PARIS.— The dryness of the soils in Europe is much less marked than a year ago, although the situation is very deteriorated in Spain, revealed the satellite data of the European Copernicus program analyzed yesterday.
The indicator refers to the dryness of the soil, which can be analyzed via satellite, and not to the state of the groundwater tables, which register historically low levels in Spain and France during this period of the year.
Between April 21 and 31 of this year, 27.68% of the territory studied by the European Copernicus service (Europe and the shores of the Mediterranean) was in a situation of drought, indicated the European Drought Observatory (EDO).
Its expansion is stable compared to the previous ten days (27.52% from April 11 to 20), the data showed.
The EDO also revealed that the situation has improved compared to the same period in 2022, when 47% of the territories studied registered drought.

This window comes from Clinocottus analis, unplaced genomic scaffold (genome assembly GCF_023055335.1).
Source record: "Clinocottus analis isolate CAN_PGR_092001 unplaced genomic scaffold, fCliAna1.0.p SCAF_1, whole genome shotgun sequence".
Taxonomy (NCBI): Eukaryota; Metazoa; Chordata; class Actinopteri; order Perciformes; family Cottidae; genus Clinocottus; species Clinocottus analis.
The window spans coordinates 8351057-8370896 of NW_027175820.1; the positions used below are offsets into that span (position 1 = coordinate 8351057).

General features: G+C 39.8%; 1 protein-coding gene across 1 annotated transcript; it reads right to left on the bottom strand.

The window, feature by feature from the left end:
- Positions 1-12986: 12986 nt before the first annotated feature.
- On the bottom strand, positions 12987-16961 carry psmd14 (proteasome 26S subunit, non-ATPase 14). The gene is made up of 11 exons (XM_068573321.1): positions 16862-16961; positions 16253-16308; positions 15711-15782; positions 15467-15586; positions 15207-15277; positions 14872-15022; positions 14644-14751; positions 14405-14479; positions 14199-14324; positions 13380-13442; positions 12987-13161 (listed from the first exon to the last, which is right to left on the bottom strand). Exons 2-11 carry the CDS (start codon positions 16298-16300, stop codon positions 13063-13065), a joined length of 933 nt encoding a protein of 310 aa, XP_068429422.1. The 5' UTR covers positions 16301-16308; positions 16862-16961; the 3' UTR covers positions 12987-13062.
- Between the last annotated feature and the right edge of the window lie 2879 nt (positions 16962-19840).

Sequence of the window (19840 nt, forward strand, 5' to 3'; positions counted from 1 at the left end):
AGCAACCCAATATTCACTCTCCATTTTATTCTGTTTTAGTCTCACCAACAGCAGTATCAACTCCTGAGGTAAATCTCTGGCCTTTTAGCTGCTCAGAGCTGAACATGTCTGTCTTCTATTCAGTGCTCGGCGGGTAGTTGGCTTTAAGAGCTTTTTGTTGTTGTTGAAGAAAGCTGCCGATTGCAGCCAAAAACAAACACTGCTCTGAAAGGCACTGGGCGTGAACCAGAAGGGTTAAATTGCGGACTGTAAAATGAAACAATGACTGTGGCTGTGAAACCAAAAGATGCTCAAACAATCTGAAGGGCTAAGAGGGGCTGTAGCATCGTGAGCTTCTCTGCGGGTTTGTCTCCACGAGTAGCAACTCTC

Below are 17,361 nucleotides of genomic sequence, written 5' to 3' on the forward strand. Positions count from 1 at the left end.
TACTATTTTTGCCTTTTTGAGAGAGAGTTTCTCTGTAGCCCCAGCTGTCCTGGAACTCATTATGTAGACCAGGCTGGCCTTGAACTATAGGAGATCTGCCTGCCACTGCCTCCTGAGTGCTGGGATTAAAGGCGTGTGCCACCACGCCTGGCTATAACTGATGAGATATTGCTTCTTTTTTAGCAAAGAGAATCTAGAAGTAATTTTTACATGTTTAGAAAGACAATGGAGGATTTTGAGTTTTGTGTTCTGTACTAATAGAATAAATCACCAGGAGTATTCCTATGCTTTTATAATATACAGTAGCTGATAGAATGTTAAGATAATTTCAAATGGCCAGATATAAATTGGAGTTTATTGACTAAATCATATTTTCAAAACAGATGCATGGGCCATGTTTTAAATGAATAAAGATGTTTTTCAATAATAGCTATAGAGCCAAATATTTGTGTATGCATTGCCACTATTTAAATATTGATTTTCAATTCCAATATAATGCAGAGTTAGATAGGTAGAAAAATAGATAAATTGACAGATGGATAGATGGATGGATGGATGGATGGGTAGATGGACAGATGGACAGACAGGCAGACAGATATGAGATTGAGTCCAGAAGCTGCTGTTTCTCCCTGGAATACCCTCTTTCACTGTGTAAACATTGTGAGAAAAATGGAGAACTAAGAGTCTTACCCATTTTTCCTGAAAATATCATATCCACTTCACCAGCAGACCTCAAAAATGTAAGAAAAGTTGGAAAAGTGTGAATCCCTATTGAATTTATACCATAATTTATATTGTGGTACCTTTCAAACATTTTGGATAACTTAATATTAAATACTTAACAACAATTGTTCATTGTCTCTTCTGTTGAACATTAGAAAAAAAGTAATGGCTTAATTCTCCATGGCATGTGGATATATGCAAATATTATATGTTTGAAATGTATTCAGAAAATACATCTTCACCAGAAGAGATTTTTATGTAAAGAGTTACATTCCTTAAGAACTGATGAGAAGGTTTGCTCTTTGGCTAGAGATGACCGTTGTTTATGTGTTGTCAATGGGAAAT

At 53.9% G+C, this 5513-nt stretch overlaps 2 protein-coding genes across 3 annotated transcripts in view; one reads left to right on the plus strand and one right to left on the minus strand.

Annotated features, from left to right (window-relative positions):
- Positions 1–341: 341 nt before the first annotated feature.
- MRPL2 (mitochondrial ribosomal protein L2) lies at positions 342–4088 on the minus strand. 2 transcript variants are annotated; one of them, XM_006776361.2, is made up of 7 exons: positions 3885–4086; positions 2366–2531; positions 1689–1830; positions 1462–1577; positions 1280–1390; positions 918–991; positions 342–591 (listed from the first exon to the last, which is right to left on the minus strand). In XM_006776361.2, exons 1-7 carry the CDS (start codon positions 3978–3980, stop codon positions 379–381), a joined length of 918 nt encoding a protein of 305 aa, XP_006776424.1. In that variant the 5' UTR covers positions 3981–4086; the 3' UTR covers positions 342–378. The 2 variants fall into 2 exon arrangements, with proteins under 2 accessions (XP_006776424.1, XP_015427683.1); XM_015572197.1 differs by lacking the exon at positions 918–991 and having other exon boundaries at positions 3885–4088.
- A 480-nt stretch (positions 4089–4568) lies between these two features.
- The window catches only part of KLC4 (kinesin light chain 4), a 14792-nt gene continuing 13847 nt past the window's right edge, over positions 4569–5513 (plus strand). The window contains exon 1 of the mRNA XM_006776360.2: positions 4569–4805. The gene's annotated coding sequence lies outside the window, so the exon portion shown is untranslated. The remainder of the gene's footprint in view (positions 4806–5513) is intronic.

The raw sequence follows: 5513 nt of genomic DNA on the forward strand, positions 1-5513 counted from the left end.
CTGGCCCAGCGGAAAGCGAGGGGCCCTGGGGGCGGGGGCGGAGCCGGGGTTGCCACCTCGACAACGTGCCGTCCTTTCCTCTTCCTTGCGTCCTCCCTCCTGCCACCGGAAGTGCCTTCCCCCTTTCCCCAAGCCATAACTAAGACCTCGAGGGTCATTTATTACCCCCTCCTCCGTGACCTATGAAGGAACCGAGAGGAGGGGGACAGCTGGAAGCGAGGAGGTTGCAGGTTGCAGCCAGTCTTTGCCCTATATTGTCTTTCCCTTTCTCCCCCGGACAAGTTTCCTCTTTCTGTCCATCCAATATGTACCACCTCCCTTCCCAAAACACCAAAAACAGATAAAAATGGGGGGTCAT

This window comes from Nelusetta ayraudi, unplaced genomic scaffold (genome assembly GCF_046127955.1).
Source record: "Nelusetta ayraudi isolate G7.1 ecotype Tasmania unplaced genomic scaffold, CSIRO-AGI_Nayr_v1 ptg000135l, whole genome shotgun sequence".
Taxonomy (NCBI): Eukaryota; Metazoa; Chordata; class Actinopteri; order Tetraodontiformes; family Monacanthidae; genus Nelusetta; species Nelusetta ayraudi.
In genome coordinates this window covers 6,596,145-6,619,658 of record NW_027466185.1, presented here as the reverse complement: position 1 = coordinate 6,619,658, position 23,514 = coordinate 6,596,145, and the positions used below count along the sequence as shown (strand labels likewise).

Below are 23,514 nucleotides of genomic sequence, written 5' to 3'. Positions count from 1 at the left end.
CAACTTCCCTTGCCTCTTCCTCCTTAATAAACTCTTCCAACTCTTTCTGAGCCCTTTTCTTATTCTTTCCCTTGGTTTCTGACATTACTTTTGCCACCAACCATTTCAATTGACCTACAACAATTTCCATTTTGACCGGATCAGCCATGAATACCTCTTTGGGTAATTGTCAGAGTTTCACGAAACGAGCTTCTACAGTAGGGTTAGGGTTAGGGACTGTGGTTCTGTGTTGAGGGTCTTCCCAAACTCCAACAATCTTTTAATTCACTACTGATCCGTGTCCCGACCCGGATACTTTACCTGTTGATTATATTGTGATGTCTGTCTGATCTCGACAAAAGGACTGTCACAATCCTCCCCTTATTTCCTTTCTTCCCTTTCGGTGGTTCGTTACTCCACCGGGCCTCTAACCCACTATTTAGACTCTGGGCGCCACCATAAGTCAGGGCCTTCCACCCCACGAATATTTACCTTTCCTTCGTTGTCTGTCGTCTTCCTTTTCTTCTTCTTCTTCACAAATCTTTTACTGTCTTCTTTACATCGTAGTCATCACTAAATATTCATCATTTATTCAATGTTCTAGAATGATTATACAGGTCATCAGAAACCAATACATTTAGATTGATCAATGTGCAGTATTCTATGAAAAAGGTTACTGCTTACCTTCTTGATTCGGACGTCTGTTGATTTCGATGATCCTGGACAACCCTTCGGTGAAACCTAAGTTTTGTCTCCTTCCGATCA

But this image at the scale of the continent reveals important disparities between countries. In Spain the data is much less favourable.
The Iberian Peninsula suffered one of the five biggest drought episodes last month since the EDO began recording data in 2012.
A 79.48% of the Spanish territory suffered drought in the period studied, 64.94% was in a situation of soil moisture deficit and 14.54% in a state of alert.
The Spanish government announced on Thursday a package of measures for some 2.4 billion dollars to deal with this situation, which has serious consequences for the agricultural sector.
A little less than two thirds of this investment will be used to build new infrastructure, such as desalination plants, but also to double the reuse of urban water.
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